Historically, some authorities argued for the superiority of one form over the other for children with LDs, most often for the superiority of cursive over manuscript. Louise Spear-Swerling After a long period of neglect in education, attention to teaching handwriting in the primary grades may finally be returning.
Legibility involves the readability of letters, as well as spacing within and between words. In addition, it can be helpful to teach children to form confusable letters differently; for example, b starts at the top whereas d starts with the loop. Children should learn a highly consistent way to form a given letter every time they write it.
Use written arrow cues to help children remember how to form letters. Whether children are learning manuscript or cursive, speed should not be emphasized until children can form letters legibly and from memory. For instance, the manuscript letters c, a, and d all begin with the same loop and can be taught in one group; i should be taught before y because it is simpler to form and is needed more frequently to write words.
If children have learned both manuscript and cursive, as is often the case with older youngsters, then assessment should consider the execution, legibility, and speed of both forms of writing. Just as effortful word decoding may impair reading comprehension, or lack of automatic recall may reduce the mental resources available for learning advanced computational algorithms in math, labored handwriting creates a drain on mental resources needed for higher-level aspects of writing, such as attention to content, elaboration of details, and organization of ideas.
Counterproductive habits in these latter areas are not always obvious from looking only at writing samples and can greatly impede progress in handwriting. Of course, children also should have access to word-processing programs and assistive technology, with appropriate accommodations as needed for individual students.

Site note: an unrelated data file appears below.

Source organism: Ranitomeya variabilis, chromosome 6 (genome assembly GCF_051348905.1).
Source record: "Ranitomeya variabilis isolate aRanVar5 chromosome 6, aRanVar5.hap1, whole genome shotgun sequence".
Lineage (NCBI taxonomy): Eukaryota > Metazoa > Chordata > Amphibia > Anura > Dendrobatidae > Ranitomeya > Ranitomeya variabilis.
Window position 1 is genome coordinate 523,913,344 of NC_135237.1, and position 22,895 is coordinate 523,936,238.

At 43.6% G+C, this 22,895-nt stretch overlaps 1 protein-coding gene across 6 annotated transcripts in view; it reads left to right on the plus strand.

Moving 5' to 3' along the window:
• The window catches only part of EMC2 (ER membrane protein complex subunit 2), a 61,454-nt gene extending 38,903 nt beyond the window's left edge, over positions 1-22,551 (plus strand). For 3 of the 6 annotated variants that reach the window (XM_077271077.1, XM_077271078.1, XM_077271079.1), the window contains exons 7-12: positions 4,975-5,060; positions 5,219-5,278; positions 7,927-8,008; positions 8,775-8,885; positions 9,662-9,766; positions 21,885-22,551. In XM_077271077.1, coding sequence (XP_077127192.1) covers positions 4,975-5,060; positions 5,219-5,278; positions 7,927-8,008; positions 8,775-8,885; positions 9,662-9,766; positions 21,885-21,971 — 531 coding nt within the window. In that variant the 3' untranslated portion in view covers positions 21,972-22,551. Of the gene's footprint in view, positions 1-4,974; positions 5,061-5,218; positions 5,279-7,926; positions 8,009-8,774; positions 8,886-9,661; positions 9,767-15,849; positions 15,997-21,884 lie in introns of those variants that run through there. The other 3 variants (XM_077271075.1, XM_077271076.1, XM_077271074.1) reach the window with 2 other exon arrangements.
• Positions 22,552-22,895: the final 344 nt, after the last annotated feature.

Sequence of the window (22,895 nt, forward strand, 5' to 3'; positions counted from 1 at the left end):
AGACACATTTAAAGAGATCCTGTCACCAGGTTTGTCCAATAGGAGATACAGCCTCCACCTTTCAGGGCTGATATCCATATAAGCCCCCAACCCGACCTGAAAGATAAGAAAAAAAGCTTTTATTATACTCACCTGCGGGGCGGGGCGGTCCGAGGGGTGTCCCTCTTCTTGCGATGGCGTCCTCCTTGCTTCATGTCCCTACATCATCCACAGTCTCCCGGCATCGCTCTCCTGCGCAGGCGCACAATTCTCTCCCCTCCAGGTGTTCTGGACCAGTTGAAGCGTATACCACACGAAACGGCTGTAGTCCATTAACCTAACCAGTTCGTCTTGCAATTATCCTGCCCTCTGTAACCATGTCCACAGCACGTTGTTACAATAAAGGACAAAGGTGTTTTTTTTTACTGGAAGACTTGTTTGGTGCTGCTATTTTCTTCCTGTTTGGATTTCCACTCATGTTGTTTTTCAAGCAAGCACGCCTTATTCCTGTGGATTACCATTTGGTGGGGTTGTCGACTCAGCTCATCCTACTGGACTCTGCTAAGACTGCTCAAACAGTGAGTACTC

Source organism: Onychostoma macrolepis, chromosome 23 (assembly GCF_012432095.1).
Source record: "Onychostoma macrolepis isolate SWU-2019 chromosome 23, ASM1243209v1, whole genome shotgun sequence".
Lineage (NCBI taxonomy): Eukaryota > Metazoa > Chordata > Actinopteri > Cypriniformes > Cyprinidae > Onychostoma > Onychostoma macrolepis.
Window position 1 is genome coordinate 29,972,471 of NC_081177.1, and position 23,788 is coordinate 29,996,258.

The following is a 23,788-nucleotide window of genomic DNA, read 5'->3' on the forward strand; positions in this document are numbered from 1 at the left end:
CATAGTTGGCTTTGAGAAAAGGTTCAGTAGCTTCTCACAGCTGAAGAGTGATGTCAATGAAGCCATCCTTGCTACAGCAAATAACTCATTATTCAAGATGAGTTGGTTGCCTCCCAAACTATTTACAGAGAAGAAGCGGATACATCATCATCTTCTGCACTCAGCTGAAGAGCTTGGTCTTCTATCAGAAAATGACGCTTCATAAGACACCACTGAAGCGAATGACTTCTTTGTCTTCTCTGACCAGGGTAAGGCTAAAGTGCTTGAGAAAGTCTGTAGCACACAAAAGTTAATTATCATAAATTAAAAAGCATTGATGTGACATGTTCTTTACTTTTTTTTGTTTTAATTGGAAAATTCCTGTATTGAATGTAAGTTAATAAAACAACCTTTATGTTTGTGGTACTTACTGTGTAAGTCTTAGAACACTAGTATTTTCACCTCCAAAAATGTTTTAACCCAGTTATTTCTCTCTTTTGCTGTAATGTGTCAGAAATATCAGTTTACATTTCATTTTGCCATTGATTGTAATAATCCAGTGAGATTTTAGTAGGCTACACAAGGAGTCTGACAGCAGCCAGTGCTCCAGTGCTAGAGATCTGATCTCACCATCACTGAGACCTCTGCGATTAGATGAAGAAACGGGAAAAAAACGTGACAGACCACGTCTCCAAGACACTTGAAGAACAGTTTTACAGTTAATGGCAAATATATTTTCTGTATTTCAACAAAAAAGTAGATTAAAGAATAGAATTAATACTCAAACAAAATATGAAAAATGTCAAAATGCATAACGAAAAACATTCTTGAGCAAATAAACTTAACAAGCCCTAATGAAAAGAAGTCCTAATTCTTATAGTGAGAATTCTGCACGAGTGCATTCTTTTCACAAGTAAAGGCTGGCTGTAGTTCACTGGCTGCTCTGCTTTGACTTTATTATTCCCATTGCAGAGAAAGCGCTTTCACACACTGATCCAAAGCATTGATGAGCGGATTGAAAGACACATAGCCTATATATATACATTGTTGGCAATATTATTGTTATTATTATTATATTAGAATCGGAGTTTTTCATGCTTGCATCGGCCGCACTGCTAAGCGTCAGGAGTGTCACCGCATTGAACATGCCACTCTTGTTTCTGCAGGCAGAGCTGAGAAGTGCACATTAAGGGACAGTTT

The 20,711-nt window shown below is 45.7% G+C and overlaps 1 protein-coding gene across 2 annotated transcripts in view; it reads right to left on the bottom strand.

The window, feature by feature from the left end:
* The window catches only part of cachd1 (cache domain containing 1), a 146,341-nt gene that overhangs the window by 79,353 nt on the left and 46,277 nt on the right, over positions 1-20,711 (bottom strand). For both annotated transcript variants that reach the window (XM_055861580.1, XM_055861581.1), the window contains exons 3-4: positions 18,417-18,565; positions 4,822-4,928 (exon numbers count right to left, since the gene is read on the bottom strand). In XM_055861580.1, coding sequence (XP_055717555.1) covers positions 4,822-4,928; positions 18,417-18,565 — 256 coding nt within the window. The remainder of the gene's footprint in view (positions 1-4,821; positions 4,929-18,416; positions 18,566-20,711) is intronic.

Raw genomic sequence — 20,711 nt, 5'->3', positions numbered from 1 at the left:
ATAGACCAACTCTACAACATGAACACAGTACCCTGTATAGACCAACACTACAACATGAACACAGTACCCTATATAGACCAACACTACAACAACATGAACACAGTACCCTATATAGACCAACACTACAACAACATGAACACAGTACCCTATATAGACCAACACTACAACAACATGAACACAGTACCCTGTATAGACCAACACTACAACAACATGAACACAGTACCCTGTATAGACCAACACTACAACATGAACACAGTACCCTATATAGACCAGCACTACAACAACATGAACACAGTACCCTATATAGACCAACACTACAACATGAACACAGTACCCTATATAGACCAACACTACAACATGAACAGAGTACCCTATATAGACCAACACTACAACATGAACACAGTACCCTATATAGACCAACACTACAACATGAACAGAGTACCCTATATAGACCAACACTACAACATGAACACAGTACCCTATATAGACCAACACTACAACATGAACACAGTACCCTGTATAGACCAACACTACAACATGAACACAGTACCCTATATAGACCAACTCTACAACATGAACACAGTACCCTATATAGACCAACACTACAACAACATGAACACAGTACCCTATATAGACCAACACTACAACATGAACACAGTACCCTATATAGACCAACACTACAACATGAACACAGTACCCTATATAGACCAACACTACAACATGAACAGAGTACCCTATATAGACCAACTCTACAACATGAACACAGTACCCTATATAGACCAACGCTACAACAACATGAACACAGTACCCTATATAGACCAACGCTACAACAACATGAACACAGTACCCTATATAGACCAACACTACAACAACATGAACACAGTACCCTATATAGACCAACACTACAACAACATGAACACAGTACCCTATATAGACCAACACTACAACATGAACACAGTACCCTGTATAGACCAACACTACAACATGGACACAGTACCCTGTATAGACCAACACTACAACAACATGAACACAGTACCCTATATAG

Execution includes correct and consistent pencil hold, posture, and letter formation. Because handwriting is a basic tool used in many subjects — taking notes, taking tests, and doing classroom work and homework for almost every content area as well as in language arts classes — poor handwriting can have a pervasive effect on school performance.
Focus initially on learning the motor pattern rather than perfect legibility or size. For example, teach children to write the letter b by starting at the top with a vertical stroke, then making the loop to the right without lifting the pencil, rather than having children form the vertical line and the loop in separate strokes.
Back to Top Manuscript or cursive? Assessment of handwriting skills Assessment of handwriting should incorporate observations of execution, legibility, and speed of writing.
When children are learning to form a new letter, it is helpful to begin with large movements such as forming the letter in the air; have children use a sweeping movement with the entire arm, not just the hand.
Here are a few specific suggestions for teaching handwriting: Attention to the linkages among handwriting, reading, and spelling skills can help to reinforce early achievement across these areas.
Furthermore, very modest amounts of instructional time in the earliest grades — kindergarten and grade one — may help to prevent later writing difficulties for many children.
For instance, young children may "draw" a letter such as m using separate strokes, starting on the right side of the letter.
At one time, manuscript print writing was typically taught in first grade, whereas cursive was introduced later, usually in third grade. With either form, however, children must eventually develop enough speed to use writing efficiently in tasks such as note-taking or test-taking.
This initial practice should emphasize learning the motor pattern with correct formation of the letter e. Although some letters, such as f and t, require lifting the pencil from the paper to make a second stroke, teach letter formation using a continuous stroke without lifting the pencil from the paper when possible.
Children appear less likely to confuse visually similar letters if they have learned one letter of a confusable pair well prior to introduction of the other letter of the pair. Written arrow cues for tracing dotted letters and copying letters are important so that children do not inadvertently practice incorrect letter formation repeatedly.
One involves the concept of mental resources to which I have alluded in several other columns, in relation to reading and mathematics as well as writing.Certificates and Awards teaching resources for Key Stage 1 - Year 1, Year 2.
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